It is a single family residence located near Kinokawa in Wakayama prefecture. One can feel the rich terrain that extends from the Kino River, with a rich mountain range spreading around. The surroundings are persimmon fields, along with farmhouses, private houses, and barns for farm equipment, thus creating a very calm scenery. A thought about creating a modern barn on the site that was originally a persimmon field and to create an environment for living there, crossed the architect’s mind.
The barn has a simple construction and form. In this design, a simple wooden frame construction method and a simple form with a gable roof were adopted. The outer wall is made of corrugated cement board, wood wool cement board, etc. Most of the internal finish is plywood with the barn having simple structure made using the industrial products. As a space where humans and nature confront each other, it was decided that half of the barn would be inside and half would be outside. The architecture and the surrounding environment should be able to respond positively to one another was another intention of this design.
Environment and topography response of Kinokawa.This area has a history of flooding the Kino River in the past, and the surrounding private houses have been hit by flooding on the first floor. Therefore, we considered to raise the main living level above the assumed level of inundation. Instead of simply raising the floor level, we thought of creating topographic features inside and outside the site by repeating the rich terrain of the surrounding mountains on the site. Warehouses and water supply areas are planned at the bottom of the terrain (areas that may be flooded). It was designed to create a vague interior and exterior space by introducing terrain uplift to the outside of the half of the barn, and to draw the wind blowing in the east-west direction into the semi-external space and into the internal space.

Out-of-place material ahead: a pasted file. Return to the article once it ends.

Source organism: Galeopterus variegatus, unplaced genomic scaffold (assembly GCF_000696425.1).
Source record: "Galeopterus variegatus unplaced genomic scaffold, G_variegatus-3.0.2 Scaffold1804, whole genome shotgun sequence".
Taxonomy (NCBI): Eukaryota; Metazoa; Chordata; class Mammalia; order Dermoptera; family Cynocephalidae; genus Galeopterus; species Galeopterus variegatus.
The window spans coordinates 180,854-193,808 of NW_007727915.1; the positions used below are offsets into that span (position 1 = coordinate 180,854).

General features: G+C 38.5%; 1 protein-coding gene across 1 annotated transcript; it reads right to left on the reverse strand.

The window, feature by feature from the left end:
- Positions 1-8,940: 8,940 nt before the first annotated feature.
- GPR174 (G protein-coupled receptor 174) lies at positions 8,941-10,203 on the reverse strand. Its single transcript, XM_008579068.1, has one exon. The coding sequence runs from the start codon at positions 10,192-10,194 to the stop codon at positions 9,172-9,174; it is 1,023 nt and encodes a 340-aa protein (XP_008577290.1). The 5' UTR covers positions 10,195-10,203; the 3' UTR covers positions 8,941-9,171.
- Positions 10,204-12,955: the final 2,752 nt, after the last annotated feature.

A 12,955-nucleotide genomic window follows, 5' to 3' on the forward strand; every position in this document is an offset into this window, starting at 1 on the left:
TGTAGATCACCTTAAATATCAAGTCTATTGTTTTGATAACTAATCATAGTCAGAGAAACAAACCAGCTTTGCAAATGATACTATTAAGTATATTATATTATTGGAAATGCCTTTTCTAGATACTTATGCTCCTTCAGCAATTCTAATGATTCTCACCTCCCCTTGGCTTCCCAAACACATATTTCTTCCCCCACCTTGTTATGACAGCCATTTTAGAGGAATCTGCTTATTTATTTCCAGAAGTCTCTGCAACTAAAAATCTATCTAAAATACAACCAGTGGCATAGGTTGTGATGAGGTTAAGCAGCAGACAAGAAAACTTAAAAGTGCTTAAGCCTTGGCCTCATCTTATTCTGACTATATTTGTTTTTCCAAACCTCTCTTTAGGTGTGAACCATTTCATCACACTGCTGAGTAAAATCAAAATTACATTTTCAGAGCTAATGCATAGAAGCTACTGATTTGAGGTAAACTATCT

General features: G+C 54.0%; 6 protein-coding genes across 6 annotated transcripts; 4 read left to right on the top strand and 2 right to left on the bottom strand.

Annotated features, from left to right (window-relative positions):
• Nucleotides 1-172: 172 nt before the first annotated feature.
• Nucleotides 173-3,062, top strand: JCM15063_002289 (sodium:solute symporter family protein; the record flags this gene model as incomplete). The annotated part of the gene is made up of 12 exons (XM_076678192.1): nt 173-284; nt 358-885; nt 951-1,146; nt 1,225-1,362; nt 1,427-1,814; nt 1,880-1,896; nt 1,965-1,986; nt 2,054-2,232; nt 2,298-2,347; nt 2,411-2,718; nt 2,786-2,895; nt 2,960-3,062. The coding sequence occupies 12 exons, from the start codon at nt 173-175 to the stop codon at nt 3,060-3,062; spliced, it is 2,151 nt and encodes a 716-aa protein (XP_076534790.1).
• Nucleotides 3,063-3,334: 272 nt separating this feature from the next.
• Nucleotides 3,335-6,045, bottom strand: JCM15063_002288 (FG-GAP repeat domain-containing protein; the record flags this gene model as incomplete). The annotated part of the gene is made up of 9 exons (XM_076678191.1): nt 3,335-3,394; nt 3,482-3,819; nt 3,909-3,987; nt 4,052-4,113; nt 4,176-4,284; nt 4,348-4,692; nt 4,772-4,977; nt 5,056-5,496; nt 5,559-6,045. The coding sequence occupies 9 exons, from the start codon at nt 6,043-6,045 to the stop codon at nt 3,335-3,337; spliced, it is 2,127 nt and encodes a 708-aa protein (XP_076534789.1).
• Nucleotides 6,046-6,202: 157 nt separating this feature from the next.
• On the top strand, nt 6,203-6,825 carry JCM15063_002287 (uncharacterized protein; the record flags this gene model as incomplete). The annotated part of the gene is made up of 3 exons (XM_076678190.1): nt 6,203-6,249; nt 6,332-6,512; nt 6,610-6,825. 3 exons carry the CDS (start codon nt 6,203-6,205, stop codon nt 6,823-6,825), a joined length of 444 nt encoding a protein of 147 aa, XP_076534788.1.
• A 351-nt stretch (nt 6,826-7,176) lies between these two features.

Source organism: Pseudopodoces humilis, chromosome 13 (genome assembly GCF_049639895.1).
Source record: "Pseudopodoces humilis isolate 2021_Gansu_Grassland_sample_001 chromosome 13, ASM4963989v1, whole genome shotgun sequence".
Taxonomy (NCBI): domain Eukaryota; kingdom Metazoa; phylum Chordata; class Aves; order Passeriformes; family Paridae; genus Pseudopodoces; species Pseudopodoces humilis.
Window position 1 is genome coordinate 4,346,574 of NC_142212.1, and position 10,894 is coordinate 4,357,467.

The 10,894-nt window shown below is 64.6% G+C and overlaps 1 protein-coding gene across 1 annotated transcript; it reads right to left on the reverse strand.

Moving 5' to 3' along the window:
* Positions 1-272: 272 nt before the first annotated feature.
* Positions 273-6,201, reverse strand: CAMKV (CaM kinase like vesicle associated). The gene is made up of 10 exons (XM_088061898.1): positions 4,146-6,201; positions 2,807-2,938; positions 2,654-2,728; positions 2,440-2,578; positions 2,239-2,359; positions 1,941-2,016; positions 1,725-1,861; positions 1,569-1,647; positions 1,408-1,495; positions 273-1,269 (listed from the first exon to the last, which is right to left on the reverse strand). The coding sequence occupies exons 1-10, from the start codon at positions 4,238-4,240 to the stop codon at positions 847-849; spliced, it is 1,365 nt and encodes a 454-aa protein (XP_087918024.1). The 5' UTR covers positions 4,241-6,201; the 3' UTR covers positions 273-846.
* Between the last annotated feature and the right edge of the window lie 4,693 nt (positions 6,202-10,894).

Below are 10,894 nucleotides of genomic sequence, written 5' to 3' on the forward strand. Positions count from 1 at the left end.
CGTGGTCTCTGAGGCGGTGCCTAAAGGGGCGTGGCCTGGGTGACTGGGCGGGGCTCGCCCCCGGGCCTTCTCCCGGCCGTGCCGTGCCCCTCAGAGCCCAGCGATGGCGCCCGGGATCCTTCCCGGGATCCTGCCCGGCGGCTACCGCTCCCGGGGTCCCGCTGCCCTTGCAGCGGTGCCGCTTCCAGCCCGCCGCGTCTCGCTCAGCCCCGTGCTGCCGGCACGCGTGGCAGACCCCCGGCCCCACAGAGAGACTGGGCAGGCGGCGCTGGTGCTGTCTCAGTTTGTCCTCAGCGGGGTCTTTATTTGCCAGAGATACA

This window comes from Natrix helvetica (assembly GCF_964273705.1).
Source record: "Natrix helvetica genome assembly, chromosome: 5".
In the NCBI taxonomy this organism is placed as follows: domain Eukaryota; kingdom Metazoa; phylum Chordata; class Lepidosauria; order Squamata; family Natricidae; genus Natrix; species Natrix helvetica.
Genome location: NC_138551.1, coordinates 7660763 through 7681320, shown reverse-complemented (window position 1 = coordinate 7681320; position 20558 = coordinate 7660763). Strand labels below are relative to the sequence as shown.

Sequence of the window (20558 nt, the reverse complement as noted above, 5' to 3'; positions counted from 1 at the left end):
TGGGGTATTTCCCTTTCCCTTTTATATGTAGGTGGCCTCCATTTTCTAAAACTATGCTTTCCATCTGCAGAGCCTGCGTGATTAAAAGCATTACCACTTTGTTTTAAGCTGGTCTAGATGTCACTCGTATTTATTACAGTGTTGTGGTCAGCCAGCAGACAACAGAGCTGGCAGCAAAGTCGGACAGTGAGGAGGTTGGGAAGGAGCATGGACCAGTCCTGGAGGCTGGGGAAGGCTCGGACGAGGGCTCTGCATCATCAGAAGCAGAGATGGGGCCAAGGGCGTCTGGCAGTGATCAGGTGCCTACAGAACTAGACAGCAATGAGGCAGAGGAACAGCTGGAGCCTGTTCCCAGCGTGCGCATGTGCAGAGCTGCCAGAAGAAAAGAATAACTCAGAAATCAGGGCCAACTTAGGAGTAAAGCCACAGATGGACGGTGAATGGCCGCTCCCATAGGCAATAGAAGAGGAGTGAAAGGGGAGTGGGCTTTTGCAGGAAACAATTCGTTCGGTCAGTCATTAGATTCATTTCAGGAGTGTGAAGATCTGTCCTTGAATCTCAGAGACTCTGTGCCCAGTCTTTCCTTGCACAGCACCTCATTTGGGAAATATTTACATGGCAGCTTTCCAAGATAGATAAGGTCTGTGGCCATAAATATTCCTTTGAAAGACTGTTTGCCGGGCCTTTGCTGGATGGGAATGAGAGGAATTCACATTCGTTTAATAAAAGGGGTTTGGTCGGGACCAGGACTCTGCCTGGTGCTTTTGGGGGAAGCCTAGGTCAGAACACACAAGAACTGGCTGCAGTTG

An ambiguous space is created that can be said to be semi-internal and semi-external, setting up an environment where residents can face the nature and make extensions in the future. The rainwater that falls from the roof will flow through the site, and the sewer will be planned so that it will permeate the entire site, and the other soil will be gradually planted with local plants. The rainwater that falls from the roof will flow through the site and will be planned in sewer so that it will permeate the site, and other soil will be gradually planted with local plants.
When designing a home, RAA always considered incorporating a “small environment” that stimulates the resident. After this corona vortex, the time at home and the role of the house must be re-considered, but also the nature weaved into the homes will add even more meaning to human life. The architect thinks it is important to create a “big consciousness” for people who continue to ask what nature and the earth are in everyday life through the small environment of architecture.